Rupert Brooke’s Poetry at Shillingstone Station

Rupert Brooke's Poetry at Shillingstone Station
WhenJune 3, 2023 at 14:00
WhereShillingstone Station, Shillingstone
Station Road
Shillingstone, Blandford Forum
Dorset
DT11 0SA

Event Type
Price£10
BookingEssential
Tickets


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Rupert Brooke spent much of his time in Dorset including at Lulworth and Bournemouth. In 1914 he joined the Hood Battalion of the Royal Naval Division which was stationed at Blandford Camp in November that year. It was here that he wrote one of his most famous poems: “The Soldier,” which was published in February 1915. On 25 February 1915, Hood Battalion marched from Blandford Camp to Shillingstone Station where a train took them to Avonmouth and onwards by ship to Gallipoli. Rupert Brooke died from an infected mosquito bite in the Aegean on 23 April 1915.

David Caddy will lead a short walk along the North Dorset Trailway, including some of the route Hood Battalion would have taken in 1915. He will give a talk about Rupert Brooke and read his poems in a vintage restored railway carriage at Shillingstone Station.

The event will start and finish at Shillingstone Station.

The North Dorset Railway is a heritage standard gauge railway based at Shillingstone Station. It was opened in 1862 and operated as part of the Somerset and Dorset Railway before being closed by the Beeching cuts in 1966. The station and carriages have been restored by volunteers who operate a small museum, shop and cafe.

Refreshments (additional charge) are available from the cafe, and there are toilets. The museum is free but donations are welcome.

David Caddy is a writer, critic, editor, and poetry mentor. He has published books of poetry, essays, and travel writing. He has edited the independent, international literary journal, Tears in the Fence since 1984. His next book of poetry, Interiors and Other Poems, will be published by  Books in 2023. Another collection concerned with the environmental importance of ponds, Pond Life, is forthcoming in 2024. His other books include The Bunny Poems (Shearsman Books), So Here We Are: Essays on English Poetry (Shearsman Books) and Cycling After Thomas And The English (Spout Hill Press, USA). He was the co-author of London: City of Words (Blue Island) with Westrow Cooper, and has worked as a literary and editorial advisor for various organisations.

He leads an online and physical meeting poetry workshop, a mentoring and critical service, teaches writing and critical reading at Bryanston School, and has directed the annual Tears in the Fence Festival since 2011. He has given readings, talks and workshops internationally since 1994, and is widely regarded as a leading authority in English poetry. His current research interests include multilingual poetry, environmental poetry, and primitive poetry.


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Rupert Brooke’s Poetry at Shillingstone Station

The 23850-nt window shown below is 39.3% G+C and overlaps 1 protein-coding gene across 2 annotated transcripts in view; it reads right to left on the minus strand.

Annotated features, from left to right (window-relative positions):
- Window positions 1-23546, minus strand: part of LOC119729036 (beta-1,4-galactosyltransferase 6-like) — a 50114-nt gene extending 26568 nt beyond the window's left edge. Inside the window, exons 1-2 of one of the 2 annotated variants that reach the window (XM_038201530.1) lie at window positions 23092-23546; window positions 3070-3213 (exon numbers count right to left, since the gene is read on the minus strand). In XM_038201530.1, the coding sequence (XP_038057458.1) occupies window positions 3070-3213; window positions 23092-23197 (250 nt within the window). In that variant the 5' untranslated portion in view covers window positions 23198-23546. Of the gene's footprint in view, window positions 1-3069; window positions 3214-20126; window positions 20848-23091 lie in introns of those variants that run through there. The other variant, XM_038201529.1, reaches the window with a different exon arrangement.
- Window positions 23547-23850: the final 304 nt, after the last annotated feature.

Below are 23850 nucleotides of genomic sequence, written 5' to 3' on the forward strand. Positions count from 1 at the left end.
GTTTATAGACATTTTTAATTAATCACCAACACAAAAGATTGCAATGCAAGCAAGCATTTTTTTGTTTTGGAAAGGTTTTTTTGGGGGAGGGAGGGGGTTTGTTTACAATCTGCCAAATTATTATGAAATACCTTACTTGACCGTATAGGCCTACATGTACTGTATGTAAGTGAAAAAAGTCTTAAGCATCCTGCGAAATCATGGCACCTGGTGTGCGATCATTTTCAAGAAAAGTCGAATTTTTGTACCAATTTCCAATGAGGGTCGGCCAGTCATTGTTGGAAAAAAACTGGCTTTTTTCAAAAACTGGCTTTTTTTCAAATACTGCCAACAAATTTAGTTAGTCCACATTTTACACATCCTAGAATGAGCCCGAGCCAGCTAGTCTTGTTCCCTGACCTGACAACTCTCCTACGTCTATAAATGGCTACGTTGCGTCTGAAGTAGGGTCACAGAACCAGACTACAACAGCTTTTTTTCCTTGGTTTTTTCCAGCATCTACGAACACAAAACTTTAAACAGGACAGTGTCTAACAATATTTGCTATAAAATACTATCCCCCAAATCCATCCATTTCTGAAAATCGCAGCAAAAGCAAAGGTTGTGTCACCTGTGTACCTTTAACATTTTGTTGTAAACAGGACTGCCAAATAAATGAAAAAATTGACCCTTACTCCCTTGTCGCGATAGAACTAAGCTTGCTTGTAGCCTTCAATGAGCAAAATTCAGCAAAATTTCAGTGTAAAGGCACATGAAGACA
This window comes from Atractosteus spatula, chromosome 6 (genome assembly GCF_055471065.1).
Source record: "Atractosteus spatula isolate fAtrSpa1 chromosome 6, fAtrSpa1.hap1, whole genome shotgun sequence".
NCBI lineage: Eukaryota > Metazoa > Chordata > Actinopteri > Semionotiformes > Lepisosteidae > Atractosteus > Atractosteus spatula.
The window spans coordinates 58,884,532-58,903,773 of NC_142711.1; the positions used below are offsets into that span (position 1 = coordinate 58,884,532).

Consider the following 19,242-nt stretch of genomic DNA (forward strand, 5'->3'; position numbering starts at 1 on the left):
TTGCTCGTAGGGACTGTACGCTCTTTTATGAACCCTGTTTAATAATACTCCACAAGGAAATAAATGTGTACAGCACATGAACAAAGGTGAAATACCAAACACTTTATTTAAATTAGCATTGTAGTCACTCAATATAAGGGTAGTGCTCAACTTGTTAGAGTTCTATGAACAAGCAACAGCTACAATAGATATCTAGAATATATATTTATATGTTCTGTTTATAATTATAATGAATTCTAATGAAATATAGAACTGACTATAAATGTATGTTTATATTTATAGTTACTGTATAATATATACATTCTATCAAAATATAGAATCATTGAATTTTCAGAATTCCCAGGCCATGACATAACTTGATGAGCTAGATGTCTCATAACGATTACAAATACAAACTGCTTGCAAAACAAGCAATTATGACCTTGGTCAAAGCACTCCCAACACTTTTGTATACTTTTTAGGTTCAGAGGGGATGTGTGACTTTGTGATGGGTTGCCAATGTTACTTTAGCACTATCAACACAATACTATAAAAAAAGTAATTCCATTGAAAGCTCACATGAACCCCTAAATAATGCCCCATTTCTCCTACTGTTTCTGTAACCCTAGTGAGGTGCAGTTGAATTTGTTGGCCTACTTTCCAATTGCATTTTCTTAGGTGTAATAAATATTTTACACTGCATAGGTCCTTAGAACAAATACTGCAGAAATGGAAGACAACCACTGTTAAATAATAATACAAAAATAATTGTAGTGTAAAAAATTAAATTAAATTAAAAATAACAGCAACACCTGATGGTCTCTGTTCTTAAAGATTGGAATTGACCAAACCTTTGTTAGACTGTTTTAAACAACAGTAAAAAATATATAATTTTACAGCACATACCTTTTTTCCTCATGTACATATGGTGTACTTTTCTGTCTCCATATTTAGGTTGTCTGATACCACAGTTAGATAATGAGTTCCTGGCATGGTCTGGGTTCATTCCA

This event has SOLD OUT!
Join the waiting list on EventBrite, who will let you know if any cancellations come up.

Rupert Brooke spent much of his time in Dorset including at Lulworth and Bournemouth. In 1914 he joined the Hood Battalion of the Royal Naval Division which was stationed at Blandford Camp in November that year. It was here that he wrote one of his most famous poems: “The Soldier,” which was published in February 1915. On 25 February 1915, Hood Battalion marched from Blandford Camp to Shillingstone Station where a train took them to Avonmouth and onwards by ship to Gallipoli. Rupert Brooke died from an infected mosquito bite in the Aegean on 23 April 1915.

David Caddy will lead a short walk along the North Dorset Trailway, including some of the route Hood Battalion would have taken in 1915. He will give a talk about Rupert Brooke and read his poems in a vintage restored railway carriage at Shillingstone Station.

The event will start and finish at Shillingstone Station.

The North Dorset Railway is a heritage standard gauge railway based at Shillingstone Station. It was opened in 1862 and operated as part of the Somerset and Dorset Railway before being closed by the Beeching cuts in 1966. The station and carriages have been restored by volunteers who operate a small museum, shop and cafe.

Refreshments (additional charge) are available from the cafe, and there are toilets. The museum is free but donations are welcome.

David Caddy is a writer, critic, editor, and poetry mentor. He has published books of poetry, essays, and travel writing. He has edited the independent, international literary journal, Tears in the Fence since 1984. His next book of poetry, Interiors and Other Poems, will be published by  Books in 2023. Another collection concerned with the environmental importance of ponds, Pond Life, is forthcoming in 2024. His other books include The Bunny Poems (Shearsman Books), So Here We Are: Essays on English Poetry (Shearsman Books) and Cycling After Thomas And The English (Spout Hill Press, USA). He was the co-author of London: City of Words (Blue Island) with Westrow Cooper, and has worked as a literary and editorial advisor for various organisations.

He leads an online and physical meeting poetry workshop, a mentoring and critical service, teaches writing and critical reading at Bryanston School, and has directed the annual Tears in the Fence Festival since 2011. He has given readings, talks and workshops internationally since 1994, and is widely regarded as a leading authority in English poetry. His current research interests include multilingual poetry, environmental poetry, and primitive poetry.


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